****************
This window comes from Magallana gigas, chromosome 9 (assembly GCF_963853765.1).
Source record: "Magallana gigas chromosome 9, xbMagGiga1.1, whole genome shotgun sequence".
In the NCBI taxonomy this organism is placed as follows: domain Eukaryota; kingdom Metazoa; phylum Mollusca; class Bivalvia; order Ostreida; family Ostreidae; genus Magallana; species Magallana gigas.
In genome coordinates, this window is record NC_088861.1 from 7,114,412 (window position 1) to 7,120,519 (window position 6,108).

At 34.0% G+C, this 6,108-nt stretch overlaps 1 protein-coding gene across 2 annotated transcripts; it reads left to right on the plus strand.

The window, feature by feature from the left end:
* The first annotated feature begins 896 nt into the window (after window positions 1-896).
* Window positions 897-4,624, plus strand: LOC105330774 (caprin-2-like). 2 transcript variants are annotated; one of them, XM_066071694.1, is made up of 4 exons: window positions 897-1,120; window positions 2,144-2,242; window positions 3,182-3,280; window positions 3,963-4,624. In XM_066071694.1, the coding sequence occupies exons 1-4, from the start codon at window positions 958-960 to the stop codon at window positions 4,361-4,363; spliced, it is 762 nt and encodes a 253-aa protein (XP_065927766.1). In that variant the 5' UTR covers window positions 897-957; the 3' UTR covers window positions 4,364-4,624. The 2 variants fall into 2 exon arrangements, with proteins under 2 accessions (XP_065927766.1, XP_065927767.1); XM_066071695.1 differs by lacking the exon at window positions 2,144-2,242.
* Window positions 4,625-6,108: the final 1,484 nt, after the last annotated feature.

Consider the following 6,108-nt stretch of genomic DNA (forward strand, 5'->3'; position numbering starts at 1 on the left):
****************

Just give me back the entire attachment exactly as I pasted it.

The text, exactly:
This window comes from Magallana gigas, chromosome 9 (assembly GCF_963853765.1).
Source record: "Magallana gigas chromosome 9, xbMagGiga1.1, whole genome shotgun sequence".
In the NCBI taxonomy this organism is placed as follows: domain Eukaryota; kingdom Metazoa; phylum Mollusca; class Bivalvia; order Ostreida; family Ostreidae; genus Magallana; species Magallana gigas.
In genome coordinates, this window is record NC_088861.1 from 7,114,412 (window position 1) to 7,120,519 (window position 6,108).

At 34.0% G+C, this 6,108-nt stretch overlaps 1 protein-coding gene across 2 annotated transcripts; it reads left to right on the plus strand.

The window, feature by feature from the left end:
* The first annotated feature begins 896 nt into the window (after window positions 1-896).
* Window positions 897-4,624, plus strand: LOC105330774 (caprin-2-like). 2 transcript variants are annotated; one of them, XM_066071694.1, is made up of 4 exons: window positions 897-1,120; window positions 2,144-2,242; window positions 3,182-3,280; window positions 3,963-4,624. In XM_066071694.1, the coding sequence occupies exons 1-4, from the start codon at window positions 958-960 to the stop codon at window positions 4,361-4,363; spliced, it is 762 nt and encodes a 253-aa protein (XP_065927766.1). In that variant the 5' UTR covers window positions 897-957; the 3' UTR covers window positions 4,364-4,624. The 2 variants fall into 2 exon arrangements, with proteins under 2 accessions (XP_065927766.1, XP_065927767.1); XM_066071695.1 differs by lacking the exon at window positions 2,144-2,242.
* Window positions 4,625-6,108: the final 1,484 nt, after the last annotated feature.

Consider the following 6,108-nt stretch of genomic DNA (forward strand, 5'->3'; position numbering starts at 1 on the left):